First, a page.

Vienna fairs, 1958Vienna fairs, 1957

<strong>History</strong> likes to repeat itself. If the 1st World War changed the face of Europe– including in the liquor business – then the consequences of the next warand the Yalta Conference turned the world upside down.Fortunately, despite the turmoil in politics and business, the Viennese branchof the Gesslers’ enterprise found itself on the western side of the IronCurtain, and remained totally independent. Thanks to kinship and previousbusiness contacts with the <strong>Baczewski</strong> family, a shared rebirth was possiblein new circumstances, and in a new form.At this time the populace of the Polish People’s Republic had but memoriesof the excellent pre-war spirits, although bottles of original flavoured vodkasand liqueurs bearing the J.A. BACZEWSKI mark were to be found (andprobably tried) in certain surviving cupboards, sideboards and cellarslong after the war was over. Besides, why don’t you rummage aroundfor yourselves? Who knows, perhaps you too will manage to makea fabulously tasty discovery.Vienna business register, 193895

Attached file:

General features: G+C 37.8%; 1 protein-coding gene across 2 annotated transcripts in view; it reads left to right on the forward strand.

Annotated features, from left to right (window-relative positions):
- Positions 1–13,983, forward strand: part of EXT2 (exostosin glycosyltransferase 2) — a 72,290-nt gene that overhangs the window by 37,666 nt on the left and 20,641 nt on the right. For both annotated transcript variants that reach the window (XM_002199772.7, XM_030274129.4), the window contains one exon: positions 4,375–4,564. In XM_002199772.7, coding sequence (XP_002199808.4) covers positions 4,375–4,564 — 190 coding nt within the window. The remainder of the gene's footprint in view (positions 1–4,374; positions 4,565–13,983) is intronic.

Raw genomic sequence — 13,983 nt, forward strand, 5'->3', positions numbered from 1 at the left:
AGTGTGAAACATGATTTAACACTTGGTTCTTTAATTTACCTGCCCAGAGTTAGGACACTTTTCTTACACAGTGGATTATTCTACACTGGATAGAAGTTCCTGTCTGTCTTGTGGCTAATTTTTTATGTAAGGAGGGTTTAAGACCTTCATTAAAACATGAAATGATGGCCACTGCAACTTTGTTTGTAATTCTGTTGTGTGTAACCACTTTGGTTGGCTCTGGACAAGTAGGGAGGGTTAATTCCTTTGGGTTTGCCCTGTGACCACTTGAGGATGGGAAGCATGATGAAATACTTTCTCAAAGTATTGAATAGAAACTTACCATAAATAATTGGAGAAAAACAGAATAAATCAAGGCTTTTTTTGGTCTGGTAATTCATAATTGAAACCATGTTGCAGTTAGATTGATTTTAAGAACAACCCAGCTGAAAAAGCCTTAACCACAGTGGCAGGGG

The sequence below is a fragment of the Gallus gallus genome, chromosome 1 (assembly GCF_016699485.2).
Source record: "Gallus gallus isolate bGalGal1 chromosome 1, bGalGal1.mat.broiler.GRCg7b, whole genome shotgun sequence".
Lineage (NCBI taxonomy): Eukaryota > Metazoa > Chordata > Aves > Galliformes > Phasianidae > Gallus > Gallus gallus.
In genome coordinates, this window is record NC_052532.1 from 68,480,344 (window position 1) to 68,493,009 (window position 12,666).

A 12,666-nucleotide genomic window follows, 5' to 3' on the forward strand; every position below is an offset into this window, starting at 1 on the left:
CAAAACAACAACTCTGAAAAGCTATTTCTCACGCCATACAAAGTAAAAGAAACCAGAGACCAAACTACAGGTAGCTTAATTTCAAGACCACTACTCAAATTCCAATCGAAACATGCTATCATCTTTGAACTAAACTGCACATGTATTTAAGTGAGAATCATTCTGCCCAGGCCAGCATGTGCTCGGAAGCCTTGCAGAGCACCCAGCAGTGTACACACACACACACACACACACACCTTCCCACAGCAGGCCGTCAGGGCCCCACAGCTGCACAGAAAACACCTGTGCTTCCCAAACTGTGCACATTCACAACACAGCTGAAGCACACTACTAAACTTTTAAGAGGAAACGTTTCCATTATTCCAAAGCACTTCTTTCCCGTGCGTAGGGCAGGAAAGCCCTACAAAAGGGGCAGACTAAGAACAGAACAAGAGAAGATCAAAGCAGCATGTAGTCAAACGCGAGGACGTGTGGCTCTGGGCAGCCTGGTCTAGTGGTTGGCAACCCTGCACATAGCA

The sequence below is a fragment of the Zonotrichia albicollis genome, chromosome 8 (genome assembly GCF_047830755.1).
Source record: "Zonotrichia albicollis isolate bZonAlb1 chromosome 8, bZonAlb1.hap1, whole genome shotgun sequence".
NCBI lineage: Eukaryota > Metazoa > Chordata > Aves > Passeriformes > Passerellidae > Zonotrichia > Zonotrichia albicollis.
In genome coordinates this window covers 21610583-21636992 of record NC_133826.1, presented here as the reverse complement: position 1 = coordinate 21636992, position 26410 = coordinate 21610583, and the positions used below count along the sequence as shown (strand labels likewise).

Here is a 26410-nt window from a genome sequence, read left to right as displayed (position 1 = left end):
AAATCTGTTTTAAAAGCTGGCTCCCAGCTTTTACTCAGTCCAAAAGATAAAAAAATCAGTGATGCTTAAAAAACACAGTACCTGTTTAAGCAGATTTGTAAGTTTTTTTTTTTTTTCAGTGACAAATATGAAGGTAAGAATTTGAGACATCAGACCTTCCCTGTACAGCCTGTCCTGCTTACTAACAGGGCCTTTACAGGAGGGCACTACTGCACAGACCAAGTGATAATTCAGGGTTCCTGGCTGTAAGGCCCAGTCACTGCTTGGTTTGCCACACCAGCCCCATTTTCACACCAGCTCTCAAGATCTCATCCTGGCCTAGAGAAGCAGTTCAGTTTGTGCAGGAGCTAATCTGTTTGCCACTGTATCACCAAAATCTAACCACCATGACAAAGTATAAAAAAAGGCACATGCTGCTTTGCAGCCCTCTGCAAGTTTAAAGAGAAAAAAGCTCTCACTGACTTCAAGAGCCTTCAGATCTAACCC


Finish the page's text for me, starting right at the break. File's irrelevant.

Hogmanay Ball, Warsaw, mid-1930s